Around three-quarters of the carbon credits issued under Joint Implementation (JI) may actually have increased emissions by about 600 million metric tons, according to a new study by the Stockholm Environmental Institute (SEI).
JI allows countries with emission reduction commitments under the Kyoto Protocol to generate Emission Reduction Units (ERUs) from carbon reduction projects and transfer them to other countries.
As of March 2015, almost 872 million ERUs had been issued under JI, the report says. However, a random sample of 60 JI projects found that 73 percent of the offsets came from projects that likely would have happened even without carbon revenues. Overall, the study found that about 80 percent of ERUs came from project types of low or questionable environmental integrity and more than 95 percent of ERUs were issued by countries with significant allowance surpluses of allowances.
Ukraine and Russia both have benefited the most from JI, the report says, issuing a combined total of 90 percent of ERUs. Many projects registered by Ukraine and Russia in 2011 and 2012 had started long before JI and were not motivated by carbon credits.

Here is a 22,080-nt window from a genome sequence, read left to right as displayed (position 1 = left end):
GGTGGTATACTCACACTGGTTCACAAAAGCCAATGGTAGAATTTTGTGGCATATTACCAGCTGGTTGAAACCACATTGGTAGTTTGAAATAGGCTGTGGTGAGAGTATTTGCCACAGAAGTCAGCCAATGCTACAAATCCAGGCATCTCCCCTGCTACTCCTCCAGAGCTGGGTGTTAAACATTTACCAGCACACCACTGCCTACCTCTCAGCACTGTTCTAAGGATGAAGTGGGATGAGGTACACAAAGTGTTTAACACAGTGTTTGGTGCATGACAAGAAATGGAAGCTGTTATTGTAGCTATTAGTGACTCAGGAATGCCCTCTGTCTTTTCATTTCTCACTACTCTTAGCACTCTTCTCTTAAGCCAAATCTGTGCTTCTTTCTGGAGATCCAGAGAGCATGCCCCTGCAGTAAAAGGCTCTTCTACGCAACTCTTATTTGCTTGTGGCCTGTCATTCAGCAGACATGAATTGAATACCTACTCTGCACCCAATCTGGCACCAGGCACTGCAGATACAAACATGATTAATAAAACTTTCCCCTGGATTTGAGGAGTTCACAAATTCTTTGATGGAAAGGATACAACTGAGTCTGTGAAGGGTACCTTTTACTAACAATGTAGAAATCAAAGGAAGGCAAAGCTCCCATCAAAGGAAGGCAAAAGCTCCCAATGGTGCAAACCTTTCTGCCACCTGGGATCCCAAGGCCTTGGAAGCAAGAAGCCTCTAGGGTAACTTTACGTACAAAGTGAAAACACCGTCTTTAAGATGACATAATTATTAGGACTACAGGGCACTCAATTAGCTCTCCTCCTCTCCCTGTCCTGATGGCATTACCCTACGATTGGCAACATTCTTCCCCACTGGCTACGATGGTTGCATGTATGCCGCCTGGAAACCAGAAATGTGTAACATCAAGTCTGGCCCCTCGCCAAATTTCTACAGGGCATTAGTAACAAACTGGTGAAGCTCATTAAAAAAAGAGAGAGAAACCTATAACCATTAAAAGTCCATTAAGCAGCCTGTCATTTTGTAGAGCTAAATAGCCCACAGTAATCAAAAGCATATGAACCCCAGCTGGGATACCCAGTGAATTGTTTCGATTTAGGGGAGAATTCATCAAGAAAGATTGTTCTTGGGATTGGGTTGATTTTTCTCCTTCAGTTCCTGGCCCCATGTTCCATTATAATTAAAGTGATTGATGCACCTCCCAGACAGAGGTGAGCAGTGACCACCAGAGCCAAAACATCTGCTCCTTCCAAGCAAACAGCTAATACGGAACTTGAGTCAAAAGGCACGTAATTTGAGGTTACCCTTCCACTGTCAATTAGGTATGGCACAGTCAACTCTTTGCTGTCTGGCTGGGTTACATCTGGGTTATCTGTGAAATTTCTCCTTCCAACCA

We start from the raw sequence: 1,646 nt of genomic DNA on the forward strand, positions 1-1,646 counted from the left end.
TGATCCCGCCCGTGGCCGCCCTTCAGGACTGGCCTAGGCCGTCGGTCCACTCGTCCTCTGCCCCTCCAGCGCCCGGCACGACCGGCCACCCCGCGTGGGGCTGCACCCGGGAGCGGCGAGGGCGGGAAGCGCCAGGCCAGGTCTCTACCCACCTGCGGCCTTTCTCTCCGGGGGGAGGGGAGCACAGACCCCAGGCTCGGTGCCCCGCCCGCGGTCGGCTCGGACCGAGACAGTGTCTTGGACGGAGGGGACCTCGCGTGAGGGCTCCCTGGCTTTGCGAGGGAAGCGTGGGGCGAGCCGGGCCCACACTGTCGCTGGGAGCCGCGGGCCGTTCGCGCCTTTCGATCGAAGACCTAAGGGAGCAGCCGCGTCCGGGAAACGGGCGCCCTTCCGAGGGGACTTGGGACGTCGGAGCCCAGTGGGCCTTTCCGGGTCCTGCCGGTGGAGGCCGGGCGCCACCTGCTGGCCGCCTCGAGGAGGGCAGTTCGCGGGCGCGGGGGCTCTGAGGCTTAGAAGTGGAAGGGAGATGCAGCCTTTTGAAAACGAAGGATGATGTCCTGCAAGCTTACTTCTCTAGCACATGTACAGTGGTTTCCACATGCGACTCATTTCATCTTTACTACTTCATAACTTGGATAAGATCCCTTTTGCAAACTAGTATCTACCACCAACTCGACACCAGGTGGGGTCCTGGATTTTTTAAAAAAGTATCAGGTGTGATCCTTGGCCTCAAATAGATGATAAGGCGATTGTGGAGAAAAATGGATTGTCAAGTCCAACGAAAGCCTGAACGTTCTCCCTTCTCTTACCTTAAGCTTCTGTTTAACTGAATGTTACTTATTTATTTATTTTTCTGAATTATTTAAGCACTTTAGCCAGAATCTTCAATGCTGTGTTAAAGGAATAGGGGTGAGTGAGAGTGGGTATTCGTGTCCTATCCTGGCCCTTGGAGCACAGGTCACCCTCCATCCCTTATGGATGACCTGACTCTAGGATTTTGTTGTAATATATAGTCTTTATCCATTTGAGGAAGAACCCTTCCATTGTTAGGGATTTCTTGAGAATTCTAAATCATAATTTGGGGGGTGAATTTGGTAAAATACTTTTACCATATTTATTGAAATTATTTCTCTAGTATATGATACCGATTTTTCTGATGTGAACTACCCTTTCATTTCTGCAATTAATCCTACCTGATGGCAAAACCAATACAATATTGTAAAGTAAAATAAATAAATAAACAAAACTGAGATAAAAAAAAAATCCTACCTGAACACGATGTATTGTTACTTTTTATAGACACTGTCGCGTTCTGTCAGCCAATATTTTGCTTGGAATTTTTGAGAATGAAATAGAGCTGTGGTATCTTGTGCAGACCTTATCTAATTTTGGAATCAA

The large issuance of questionable credits toward the end of the first Kyoto commitment period contributed to the collapse of credit prices, according to the report, potentially hurting legitimate carbon projects that required carbon revenues to be viable.
Global emissions have reached a new peak, but recent developments indicate a new readiness for action on climate protection, according to the 10th edition of the Climate Change Performance Index (CCPI), released late last year. The list ranked the climate-protection performance of the 58 highest emitters worldwide and was published by Germanwatch and CAN Europe at the COP20 Climate Conference in Lima.
Ahead of the upcoming COP21 meeting in December, the United States, Canada, the member states of the European Union, and several other countries have proposed greenhouse gas emissions reductions targets. And more and more groups continue to alert world leaders to the urgent need for a clear, decisive international climate action agreement — most recently, archbishop Desmond Tutu, designer Vivienne Westwood, Bill McKibben, Naomi Klein, Noam Chomsky and 95 other signatories of a mass call for action at COP21.